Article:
May 5, 2013 | Irish
Language-Learning Books Should Be Proofread!
Mistakes can really screw up teach-yourself language learners.
Yesterday I wrote briefly about lenition, a process through which the beginnings of words in Irish can change depending on the word that precedes them.
I found the lenition explanation in Essential Irish Grammar by Éamonn Ó Dónaill a wee bit confusing, and part of that, I have since realized, is because there were two really major big bad proofreading errors in that section.
This Led Me Astray
Here at left is a picture of the offending excerpt.
According to what it says on this page, an initial b, c, d, f, g, m, p, and s in a word are sometimes lenited—which as far as I understand it, involves a kind of softening effect. Lenition, it is explained here, results in the following written changes: b→bh, c→ch, d→dh, f→fh, g→gh, and s→sh.
That seems reasonable, but it also says here that m and p become bh. When I read that yesterday, I thought, well, that’s weird! B, m, and p all become bh through lenition?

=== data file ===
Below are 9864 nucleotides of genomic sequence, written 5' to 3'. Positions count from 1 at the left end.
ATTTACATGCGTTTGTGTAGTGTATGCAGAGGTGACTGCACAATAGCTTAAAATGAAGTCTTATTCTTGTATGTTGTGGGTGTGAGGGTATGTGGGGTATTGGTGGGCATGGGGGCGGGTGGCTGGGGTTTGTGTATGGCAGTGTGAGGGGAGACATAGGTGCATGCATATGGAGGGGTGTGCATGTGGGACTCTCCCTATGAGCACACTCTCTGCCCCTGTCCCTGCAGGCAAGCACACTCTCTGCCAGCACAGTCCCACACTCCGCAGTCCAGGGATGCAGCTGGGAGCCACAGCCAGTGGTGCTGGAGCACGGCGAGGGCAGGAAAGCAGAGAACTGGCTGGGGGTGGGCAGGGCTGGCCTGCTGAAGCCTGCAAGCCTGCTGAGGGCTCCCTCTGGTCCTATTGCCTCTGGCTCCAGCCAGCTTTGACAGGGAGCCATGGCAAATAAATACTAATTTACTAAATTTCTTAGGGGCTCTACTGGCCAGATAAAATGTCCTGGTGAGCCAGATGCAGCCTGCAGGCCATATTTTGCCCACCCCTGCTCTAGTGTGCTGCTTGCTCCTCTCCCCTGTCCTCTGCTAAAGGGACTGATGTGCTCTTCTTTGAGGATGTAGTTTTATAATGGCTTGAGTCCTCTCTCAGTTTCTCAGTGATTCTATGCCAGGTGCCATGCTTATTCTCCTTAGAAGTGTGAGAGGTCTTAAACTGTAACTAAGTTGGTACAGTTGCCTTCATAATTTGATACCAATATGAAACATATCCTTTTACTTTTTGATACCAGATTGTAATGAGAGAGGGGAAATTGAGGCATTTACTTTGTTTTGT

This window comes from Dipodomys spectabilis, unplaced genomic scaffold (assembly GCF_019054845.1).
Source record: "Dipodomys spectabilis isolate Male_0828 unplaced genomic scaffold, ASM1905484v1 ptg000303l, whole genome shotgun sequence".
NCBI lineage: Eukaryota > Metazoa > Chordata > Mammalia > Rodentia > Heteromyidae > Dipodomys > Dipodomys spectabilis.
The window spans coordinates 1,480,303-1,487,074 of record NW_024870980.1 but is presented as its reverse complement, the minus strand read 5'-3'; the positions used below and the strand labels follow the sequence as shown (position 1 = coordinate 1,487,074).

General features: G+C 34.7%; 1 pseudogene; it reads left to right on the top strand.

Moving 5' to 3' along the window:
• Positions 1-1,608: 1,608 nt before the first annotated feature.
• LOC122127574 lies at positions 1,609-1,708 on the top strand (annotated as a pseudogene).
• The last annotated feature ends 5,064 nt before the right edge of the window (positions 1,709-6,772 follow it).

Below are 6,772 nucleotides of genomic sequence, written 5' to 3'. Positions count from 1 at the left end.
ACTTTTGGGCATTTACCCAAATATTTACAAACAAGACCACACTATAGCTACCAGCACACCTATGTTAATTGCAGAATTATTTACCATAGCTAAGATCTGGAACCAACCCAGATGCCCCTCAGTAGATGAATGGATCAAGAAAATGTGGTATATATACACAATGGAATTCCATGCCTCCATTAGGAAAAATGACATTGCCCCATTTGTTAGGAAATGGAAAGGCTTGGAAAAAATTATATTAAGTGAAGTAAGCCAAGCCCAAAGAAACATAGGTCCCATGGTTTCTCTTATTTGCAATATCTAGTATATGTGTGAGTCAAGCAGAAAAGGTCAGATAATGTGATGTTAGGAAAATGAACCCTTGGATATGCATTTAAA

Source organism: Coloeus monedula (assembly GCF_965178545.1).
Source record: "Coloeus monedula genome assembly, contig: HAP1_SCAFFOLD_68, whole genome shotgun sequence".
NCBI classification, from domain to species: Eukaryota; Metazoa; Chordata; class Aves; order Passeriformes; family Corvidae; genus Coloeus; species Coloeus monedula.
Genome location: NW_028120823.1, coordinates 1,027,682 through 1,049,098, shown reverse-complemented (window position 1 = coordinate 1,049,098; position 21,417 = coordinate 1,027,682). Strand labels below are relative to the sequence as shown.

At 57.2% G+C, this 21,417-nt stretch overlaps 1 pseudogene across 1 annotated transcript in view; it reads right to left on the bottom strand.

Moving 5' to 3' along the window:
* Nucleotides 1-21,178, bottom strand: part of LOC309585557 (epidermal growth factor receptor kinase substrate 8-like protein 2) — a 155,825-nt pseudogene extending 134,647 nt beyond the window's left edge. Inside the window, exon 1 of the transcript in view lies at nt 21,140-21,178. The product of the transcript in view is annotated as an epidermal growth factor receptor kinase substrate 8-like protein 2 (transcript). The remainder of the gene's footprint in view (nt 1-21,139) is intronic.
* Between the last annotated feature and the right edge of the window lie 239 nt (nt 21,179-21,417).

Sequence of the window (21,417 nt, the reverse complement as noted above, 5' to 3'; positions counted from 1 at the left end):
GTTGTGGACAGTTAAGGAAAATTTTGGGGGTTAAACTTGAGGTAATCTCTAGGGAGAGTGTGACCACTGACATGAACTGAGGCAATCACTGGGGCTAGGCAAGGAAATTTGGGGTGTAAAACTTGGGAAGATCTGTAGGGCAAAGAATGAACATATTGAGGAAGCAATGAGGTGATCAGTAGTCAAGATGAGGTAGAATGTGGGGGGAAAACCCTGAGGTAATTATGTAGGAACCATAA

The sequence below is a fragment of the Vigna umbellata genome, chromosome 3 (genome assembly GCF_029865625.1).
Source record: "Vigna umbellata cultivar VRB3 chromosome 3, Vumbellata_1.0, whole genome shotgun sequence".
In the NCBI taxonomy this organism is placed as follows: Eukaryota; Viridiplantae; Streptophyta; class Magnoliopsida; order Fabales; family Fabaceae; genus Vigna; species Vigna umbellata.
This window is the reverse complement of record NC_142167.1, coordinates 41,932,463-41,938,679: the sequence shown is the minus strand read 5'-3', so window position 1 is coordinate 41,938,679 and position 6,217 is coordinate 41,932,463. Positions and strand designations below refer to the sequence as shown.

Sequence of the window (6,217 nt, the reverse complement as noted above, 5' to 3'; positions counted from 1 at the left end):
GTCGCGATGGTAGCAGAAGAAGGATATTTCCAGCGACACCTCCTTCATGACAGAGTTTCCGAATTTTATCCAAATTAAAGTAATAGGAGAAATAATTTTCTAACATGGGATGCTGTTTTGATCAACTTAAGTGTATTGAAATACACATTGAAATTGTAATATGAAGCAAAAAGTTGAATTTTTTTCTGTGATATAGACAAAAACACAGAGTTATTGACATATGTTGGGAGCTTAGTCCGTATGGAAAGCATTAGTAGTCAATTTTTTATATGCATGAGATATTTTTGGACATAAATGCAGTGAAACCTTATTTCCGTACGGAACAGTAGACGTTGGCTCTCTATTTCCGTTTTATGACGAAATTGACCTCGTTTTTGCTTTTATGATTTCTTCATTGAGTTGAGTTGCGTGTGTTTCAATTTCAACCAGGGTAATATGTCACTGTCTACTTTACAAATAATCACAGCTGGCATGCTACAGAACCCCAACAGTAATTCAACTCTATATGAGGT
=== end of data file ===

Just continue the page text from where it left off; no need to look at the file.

So yeah, mysterious, but what do I know about Irish? I kept reading.
Then, today, I was doing an exercise in which I was asked to produce the form of meánscoil (meaning “secondary school”) that would follow the definite article an. I dutifully followed the instructions on the page shown above. Even though I found it almost impossible to believe this could be right, here’s what I came up with:
When I checked the answer key, I saw that my answer was wrong; the answer instead was the much more logical an mheánscoil. Hm. That sent me on a scouting expedition through the text, which proved fruitless, so I posted a question about this issue on the Irish Language Forum. Just minutes later I got a reply: what I had been told in Essential Irish Grammar was wrong wrong wrong.
For m and p, the lenition changes are mh and ph, respectively—not bh!
With two out of eight letters lenited incorrectly, this guide for Irish newbies has a 25% lenition error rate—and right up front on page 2, where readers are still going to be particularly helpless and gullible.
The book’s original copyright is from 2005. Has it been leading poor Irish learners astray for eight years now? This is probably the worst and most confusing proofreading error I have ever seen in a language-learning guide—and I’ve seen many, many errors over the past four years of this project.
I am still enjoying the book for now, but seriously, McGraw-Hill, decent proofreading is essential!